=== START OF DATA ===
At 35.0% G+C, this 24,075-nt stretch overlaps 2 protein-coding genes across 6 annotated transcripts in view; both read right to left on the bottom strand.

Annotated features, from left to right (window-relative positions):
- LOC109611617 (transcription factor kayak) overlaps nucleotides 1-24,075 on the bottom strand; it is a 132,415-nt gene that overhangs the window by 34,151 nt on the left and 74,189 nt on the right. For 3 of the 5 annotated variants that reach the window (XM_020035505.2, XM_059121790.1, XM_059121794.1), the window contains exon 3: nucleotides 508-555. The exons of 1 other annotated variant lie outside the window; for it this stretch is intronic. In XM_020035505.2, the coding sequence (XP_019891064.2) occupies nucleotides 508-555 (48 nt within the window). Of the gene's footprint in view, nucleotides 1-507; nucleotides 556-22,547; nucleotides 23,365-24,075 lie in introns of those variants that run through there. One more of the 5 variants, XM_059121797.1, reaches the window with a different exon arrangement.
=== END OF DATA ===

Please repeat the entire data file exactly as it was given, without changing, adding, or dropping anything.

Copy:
At 35.0% G+C, this 24,075-nt stretch overlaps 2 protein-coding genes across 6 annotated transcripts in view; both read right to left on the bottom strand.

Annotated features, from left to right (window-relative positions):
- LOC109611617 (transcription factor kayak) overlaps nucleotides 1-24,075 on the bottom strand; it is a 132,415-nt gene that overhangs the window by 34,151 nt on the left and 74,189 nt on the right. For 3 of the 5 annotated variants that reach the window (XM_020035505.2, XM_059121790.1, XM_059121794.1), the window contains exon 3: nucleotides 508-555. The exons of 1 other annotated variant lie outside the window; for it this stretch is intronic. In XM_020035505.2, the coding sequence (XP_019891064.2) occupies nucleotides 508-555 (48 nt within the window). Of the gene's footprint in view, nucleotides 1-507; nucleotides 556-22,547; nucleotides 23,365-24,075 lie in introns of those variants that run through there. One more of the 5 variants, XM_059121797.1, reaches the window with a different exon arrangement.